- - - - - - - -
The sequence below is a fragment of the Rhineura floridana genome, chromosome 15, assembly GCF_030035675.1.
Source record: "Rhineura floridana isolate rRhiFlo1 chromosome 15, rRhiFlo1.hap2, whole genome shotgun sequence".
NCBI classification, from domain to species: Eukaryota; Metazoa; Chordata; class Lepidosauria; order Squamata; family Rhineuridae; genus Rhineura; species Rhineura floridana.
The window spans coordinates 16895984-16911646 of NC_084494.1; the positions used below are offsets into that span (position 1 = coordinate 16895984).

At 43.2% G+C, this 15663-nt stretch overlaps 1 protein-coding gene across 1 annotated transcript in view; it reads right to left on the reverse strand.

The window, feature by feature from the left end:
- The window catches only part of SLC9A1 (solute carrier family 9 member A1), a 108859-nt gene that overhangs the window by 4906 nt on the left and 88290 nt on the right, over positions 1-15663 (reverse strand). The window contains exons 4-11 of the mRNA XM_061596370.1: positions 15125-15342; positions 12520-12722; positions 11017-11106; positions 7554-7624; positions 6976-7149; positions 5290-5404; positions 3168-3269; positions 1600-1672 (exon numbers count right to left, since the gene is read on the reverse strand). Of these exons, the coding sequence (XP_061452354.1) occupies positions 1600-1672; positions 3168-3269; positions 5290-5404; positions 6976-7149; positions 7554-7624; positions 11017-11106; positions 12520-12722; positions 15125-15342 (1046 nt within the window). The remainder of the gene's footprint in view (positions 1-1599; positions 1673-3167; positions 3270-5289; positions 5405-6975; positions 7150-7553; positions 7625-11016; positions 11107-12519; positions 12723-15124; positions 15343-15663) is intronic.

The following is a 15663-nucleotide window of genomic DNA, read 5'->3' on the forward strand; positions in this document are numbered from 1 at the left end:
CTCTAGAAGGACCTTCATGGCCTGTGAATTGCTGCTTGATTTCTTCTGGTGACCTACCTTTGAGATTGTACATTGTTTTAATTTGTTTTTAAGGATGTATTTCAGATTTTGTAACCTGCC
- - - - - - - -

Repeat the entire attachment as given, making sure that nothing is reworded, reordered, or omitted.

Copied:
The sequence below is a fragment of the Rhineura floridana genome, chromosome 15, assembly GCF_030035675.1.
Source record: "Rhineura floridana isolate rRhiFlo1 chromosome 15, rRhiFlo1.hap2, whole genome shotgun sequence".
NCBI classification, from domain to species: Eukaryota; Metazoa; Chordata; class Lepidosauria; order Squamata; family Rhineuridae; genus Rhineura; species Rhineura floridana.
The window spans coordinates 16895984-16911646 of NC_084494.1; the positions used below are offsets into that span (position 1 = coordinate 16895984).

At 43.2% G+C, this 15663-nt stretch overlaps 1 protein-coding gene across 1 annotated transcript in view; it reads right to left on the reverse strand.

The window, feature by feature from the left end:
- The window catches only part of SLC9A1 (solute carrier family 9 member A1), a 108859-nt gene that overhangs the window by 4906 nt on the left and 88290 nt on the right, over positions 1-15663 (reverse strand). The window contains exons 4-11 of the mRNA XM_061596370.1: positions 15125-15342; positions 12520-12722; positions 11017-11106; positions 7554-7624; positions 6976-7149; positions 5290-5404; positions 3168-3269; positions 1600-1672 (exon numbers count right to left, since the gene is read on the reverse strand). Of these exons, the coding sequence (XP_061452354.1) occupies positions 1600-1672; positions 3168-3269; positions 5290-5404; positions 6976-7149; positions 7554-7624; positions 11017-11106; positions 12520-12722; positions 15125-15342 (1046 nt within the window). The remainder of the gene's footprint in view (positions 1-1599; positions 1673-3167; positions 3270-5289; positions 5405-6975; positions 7150-7553; positions 7625-11016; positions 11107-12519; positions 12723-15124; positions 15343-15663) is intronic.

The following is a 15663-nucleotide window of genomic DNA, read 5'->3' on the forward strand; positions in this document are numbered from 1 at the left end:
CTCTAGAAGGACCTTCATGGCCTGTGAATTGCTGCTTGATTTCTTCTGGTGACCTACCTTTGAGATTGTACATTGTTTTAATTTGTTTTTAAGGATGTATTTCAGATTTTGTAACCTGCC